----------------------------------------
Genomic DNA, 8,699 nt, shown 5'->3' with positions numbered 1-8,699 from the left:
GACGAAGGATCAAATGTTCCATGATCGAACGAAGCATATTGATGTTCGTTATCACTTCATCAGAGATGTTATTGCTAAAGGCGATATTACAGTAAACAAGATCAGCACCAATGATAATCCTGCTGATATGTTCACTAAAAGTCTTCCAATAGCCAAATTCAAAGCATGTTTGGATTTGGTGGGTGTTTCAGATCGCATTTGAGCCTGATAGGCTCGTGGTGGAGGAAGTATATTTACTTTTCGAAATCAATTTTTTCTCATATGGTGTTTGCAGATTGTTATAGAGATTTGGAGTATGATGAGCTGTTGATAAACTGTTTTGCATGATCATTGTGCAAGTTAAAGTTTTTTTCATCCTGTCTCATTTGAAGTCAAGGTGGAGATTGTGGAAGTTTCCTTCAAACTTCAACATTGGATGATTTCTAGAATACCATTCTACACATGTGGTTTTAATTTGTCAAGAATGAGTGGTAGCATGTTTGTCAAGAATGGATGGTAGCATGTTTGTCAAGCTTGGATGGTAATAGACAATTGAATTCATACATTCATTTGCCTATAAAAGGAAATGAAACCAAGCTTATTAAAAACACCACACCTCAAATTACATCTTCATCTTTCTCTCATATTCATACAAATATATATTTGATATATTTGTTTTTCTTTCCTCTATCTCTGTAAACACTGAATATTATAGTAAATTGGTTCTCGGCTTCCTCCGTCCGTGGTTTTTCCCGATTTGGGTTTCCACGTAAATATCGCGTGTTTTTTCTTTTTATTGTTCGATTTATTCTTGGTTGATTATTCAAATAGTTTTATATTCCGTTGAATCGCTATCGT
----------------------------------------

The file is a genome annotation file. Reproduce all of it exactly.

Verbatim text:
Genomic DNA, 8,699 nt, shown 5'->3' with positions numbered 1-8,699 from the left:
GACGAAGGATCAAATGTTCCATGATCGAACGAAGCATATTGATGTTCGTTATCACTTCATCAGAGATGTTATTGCTAAAGGCGATATTACAGTAAACAAGATCAGCACCAATGATAATCCTGCTGATATGTTCACTAAAAGTCTTCCAATAGCCAAATTCAAAGCATGTTTGGATTTGGTGGGTGTTTCAGATCGCATTTGAGCCTGATAGGCTCGTGGTGGAGGAAGTATATTTACTTTTCGAAATCAATTTTTTCTCATATGGTGTTTGCAGATTGTTATAGAGATTTGGAGTATGATGAGCTGTTGATAAACTGTTTTGCATGATCATTGTGCAAGTTAAAGTTTTTTTCATCCTGTCTCATTTGAAGTCAAGGTGGAGATTGTGGAAGTTTCCTTCAAACTTCAACATTGGATGATTTCTAGAATACCATTCTACACATGTGGTTTTAATTTGTCAAGAATGAGTGGTAGCATGTTTGTCAAGAATGGATGGTAGCATGTTTGTCAAGCTTGGATGGTAATAGACAATTGAATTCATACATTCATTTGCCTATAAAAGGAAATGAAACCAAGCTTATTAAAAACACCACACCTCAAATTACATCTTCATCTTTCTCTCATATTCATACAAATATATATTTGATATATTTGTTTTTCTTTCCTCTATCTCTGTAAACACTGAATATTATAGTAAATTGGTTCTCGGCTTCCTCCGTCCGTGGTTTTTCCCGATTTGGGTTTCCACGTAAATATCGCGTGTTTTTTCTTTTTATTGTTCGATTTATTCTTGGTTGATTATTCAAATAGTTTTATATTCCGTTGAATCGCTATCGT